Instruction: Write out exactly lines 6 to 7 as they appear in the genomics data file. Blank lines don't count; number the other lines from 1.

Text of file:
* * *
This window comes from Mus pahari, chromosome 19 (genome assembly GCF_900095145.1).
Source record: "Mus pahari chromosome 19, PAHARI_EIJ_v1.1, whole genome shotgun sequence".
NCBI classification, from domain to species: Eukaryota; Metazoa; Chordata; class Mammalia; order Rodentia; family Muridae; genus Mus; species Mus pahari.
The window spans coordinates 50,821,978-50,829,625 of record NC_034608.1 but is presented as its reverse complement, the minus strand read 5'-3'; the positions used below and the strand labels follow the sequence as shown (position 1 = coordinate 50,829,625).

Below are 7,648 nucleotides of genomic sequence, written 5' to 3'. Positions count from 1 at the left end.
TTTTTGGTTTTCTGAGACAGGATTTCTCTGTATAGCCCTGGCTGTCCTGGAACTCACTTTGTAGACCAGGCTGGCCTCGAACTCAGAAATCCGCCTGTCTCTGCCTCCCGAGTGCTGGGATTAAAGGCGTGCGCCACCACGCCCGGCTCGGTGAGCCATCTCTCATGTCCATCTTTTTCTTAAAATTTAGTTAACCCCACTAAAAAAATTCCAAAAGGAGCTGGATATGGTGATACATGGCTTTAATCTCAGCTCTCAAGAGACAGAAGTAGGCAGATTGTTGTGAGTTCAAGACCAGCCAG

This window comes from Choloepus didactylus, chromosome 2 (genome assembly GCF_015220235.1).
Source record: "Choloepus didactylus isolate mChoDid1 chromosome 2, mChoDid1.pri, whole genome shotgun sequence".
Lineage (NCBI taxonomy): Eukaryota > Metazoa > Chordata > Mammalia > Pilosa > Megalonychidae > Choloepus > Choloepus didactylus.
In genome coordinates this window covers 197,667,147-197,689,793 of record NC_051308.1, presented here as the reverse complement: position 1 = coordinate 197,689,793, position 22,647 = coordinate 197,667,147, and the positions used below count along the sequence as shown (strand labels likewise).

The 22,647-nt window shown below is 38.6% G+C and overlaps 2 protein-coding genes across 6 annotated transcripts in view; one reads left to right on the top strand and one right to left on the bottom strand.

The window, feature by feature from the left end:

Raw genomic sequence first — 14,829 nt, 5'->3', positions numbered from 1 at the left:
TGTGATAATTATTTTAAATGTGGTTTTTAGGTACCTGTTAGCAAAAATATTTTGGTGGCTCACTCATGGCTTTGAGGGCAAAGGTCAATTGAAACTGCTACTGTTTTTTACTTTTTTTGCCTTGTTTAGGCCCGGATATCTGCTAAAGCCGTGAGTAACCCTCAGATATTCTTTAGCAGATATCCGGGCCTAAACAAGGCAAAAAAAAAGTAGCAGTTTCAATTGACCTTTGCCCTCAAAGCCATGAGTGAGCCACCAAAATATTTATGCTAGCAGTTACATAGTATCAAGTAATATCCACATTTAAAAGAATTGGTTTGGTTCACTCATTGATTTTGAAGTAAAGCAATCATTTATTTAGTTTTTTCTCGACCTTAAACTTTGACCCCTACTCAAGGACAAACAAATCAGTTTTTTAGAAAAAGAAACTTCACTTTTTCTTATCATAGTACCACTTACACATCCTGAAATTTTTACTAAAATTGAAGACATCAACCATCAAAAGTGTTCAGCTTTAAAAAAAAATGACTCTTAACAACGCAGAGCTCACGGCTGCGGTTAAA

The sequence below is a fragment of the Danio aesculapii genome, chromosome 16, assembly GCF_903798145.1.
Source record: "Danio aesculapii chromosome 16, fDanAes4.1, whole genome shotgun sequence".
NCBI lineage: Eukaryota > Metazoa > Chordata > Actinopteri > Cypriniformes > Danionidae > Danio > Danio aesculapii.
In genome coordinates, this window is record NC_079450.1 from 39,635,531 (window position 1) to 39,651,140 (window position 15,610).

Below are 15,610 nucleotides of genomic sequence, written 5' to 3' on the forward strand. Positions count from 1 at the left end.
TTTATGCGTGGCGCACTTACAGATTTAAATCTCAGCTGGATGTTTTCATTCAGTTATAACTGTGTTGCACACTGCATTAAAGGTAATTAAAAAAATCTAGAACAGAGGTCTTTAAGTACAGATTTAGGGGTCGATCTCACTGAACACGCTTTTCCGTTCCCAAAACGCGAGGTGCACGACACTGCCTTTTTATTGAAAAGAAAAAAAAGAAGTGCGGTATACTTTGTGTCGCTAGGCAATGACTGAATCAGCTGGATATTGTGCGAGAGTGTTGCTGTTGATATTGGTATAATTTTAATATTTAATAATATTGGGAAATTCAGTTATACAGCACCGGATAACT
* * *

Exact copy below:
TTTTTGGTTTTCTGAGACAGGATTTCTCTGTATAGCCCTGGCTGTCCTGGAACTCACTTTGTAGACCAGGCTGGCCTCGAACTCAGAAATCCGCCTGTCTCTGCCTCCCGAGTGCTGGGATTAAAGGCGTGCGCCACCACGCCCGGCTCGGTGAGCCATCTCTCATGTCCATCTTTTTCTTAAAATTTAGTTAACCCCACTAAAAAAATTCCAAAAGGAGCTGGATATGGTGATACATGGCTTTAATCTCAGCTCTCAAGAGACAGAAGTAGGCAGATTGTTGTGAGTTCAAGACCAGCCAG

This window comes from Choloepus didactylus, chromosome 2 (genome assembly GCF_015220235.1).